According to the oldest known version of the story, the Passio acaunensium martyrum
(The Passion of the Martyrs of Agaunum), dating to about 450 and based on the writings of Eucherius, bishop of Lyons, Maurice commanded a Roman legion in Thebes, which was an early Christian territory. When he and his African soldiers were ordered by Emperor Maximian to persecute the Christians in Gaul, they refused and were martyred near Agaunum (present-day Saint-Maurice-en-Valais) on September 22 in 280 or 300. The cult of Saint Maurice, most widespread in the Late Middle Ages, was first associated with the royal house of Burgundy and thereafter with Saxon and Ottonian kings. One of the main centers for the veneration of Saint Maurice was the archdiocese of Magdeburg, particularly the eastern German city of Halle, where as early as 1184, an Augustinian convent and monastic school were founded and dedicated to him. From 1484 to 1503, during the rule of Archbishop Ernst of Wettin, the Moritzburg—the seat of the ruler—was built in Halle. Ernst was among the most notable art patrons of the period, surpassed only by his successor, Albrecht of Brandenburg.
The youngest son of a family of Wettin and Habsburg descent, Albrecht was elected archbishop of Magdeburg and bishop of Halberstadt in 1513. He quickly rose in the church hierarchy, and in 1518 he was made cardinal and succeeded as high chancellor primate, becoming one of the most influential and wealthy individuals within the Holy Roman Empire. Albrecht made the Moritzburg his main residence and endowed the Dominican church nearby with special privileges upon its dedication in 1523 as the Neues Stift (New Foundation). The church, with Saints Maurice, Erasmus, and Mary Magdalen as its patrons, became Albrecht's showplace. From 1520 to 1525, he commissioned sixteen altarpieces from Lucas Crananch and his workshop; these exist today only in fragmentary state, although their original placement is known from a detailed inventory.
The Neues Stift also housed the most important collection of relics in northern Europe, which had been initiated by Ernst of Wettin. The first inventory of the collection appeared in 1520; in 1526–27, a second inventory, called the Liber ostensionis
and generally known as the Halle Heiltumsbuch
(Halle Book of Relics), was produced for Albrecht's personal use. It described 353 reliquaries, all but three of which were illustrated (probably by a Cranach pupil). Approximately seventeen of the images in the Hallesches Heiltumsbuch
depict Saint Maurice and the relics associated with him. The most important of these was a lifesize silver reliquary statue produced about 1520–21, the designer of which remains unknown. This work was the prototype for the Museum's painting and for another that forms the left wing of a 1529 polyptych attributed to Simon Franck (Marktkirche, Halle).
In the reliquary statue, and the two related paintings, Maurice is depicted as the patron saint of the empire and not, as had been more common from the twelfth century on, as the patron of the Magdeburg archdiocese. The armor worn by both the statue and the figure in The Met's painting clearly refers to Emperor Charles V. The symbol of the Burgundian Golden Fleece is attached to the cuirass, the Saint Andrew's Cross appears between sparking flint stones on the pauldrons, and the banner bears the imperial eagle as well as Charles's emblems. The sword denotes Maurice's role as a soldier saint as well as the instrument of his decapitation. It may also represent the gilded-silver ceremonial sword presented to Emperor Maximilian I by Pope Leo and passed on to Albrecht at his investiture as cardinal. Installed in a place of honor near the high altar and bearing the insignia of Charles V, the reliquary thus symbolized the close relationship between the emperor and Albrecht.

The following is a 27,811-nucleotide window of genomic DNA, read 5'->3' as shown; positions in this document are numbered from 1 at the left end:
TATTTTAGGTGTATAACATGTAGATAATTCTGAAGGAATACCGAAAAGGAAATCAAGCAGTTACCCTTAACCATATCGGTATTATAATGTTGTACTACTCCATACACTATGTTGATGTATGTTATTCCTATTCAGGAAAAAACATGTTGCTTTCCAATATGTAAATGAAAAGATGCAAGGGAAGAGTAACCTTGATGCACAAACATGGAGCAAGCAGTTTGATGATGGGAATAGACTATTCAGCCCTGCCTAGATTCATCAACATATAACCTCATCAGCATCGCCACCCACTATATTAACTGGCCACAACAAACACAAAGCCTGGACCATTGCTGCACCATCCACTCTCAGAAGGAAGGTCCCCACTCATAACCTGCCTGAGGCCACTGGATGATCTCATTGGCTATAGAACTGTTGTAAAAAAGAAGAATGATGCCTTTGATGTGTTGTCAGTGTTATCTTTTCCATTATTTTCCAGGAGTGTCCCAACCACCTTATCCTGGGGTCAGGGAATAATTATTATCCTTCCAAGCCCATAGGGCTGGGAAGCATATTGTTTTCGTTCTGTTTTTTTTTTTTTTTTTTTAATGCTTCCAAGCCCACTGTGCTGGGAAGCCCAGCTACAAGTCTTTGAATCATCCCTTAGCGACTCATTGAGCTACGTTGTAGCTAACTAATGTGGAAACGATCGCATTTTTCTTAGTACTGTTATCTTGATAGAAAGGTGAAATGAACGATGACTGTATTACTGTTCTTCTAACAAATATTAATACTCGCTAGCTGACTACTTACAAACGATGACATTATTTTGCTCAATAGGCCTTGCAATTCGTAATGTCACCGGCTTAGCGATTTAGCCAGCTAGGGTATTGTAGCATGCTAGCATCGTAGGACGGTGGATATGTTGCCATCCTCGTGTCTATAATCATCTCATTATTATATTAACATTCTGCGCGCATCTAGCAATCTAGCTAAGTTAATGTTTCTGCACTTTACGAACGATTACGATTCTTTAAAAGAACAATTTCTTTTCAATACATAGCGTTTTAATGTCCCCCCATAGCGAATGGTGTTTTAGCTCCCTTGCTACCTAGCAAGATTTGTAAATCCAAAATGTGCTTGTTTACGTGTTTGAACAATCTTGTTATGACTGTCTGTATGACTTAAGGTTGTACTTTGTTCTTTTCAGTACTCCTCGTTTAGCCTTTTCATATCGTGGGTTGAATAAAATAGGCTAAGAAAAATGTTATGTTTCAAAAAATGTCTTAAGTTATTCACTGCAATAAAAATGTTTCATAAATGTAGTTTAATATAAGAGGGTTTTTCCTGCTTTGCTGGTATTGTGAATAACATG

The Museum's painting follows the Saint Maurice illumination of the full-length reliquary statue in the Hallesches Heiltumsbuch
quite closely while masterfully adjusting the figure and his massive armor to fit the narrow format of a side wing of an altarpiece. Since Maurice faces to the right here, this panel probably formed the inside left wing of an altarpiece, the remainder of which has not been identified and may no longer exist.
The armor is a type known as Feldküriss
(field armor) and dates about 1510–20. It is thought to have been based on that worn by Charles V for his coronation in Aachen in 1520, which was subsequently given to Cardinal Albrecht as a present; however, documentary proof of this theory is lacking.
The authorship of the painting has been addressed infrequently, as it has not been available for firsthand study. The sixteen altarpieces that Albrecht commissioned from Cranach between 1520 and 1525 comprised more than 142 separate panels. Cranach and his shop were accustomed to handling large commissions, and by this time he had adopted an increasingly streamlined painting technique that permitted rapid execution by both himself and his assistants. It is not always easy to distinguish Cranach's own hand from that of his assistants, but clues concerning authorship have been derived through infrared reflectography. In this work, Cranach's hand is most likely seen primarily in the design stages and only to a restricted degree in the paint layers. The sense of assurance and directness in the handling of the saint's face is found in works most reliably attributed to the master, including The Martyrdom of Saint Barbara
(The Met, 57.22
). Certainly, the detailed rendering of the face and the masterful treatment of the landscape reflect a level of execution above that displayed in the treatment of the armor, the tedious, painstaking execution of which was surely turned over to an assistant. Which assistant was given the task may become clearer with continued investigations of the Cranach workshop.
[2013; adapted from Ainsworth in Ainsworth and Waterman 2013]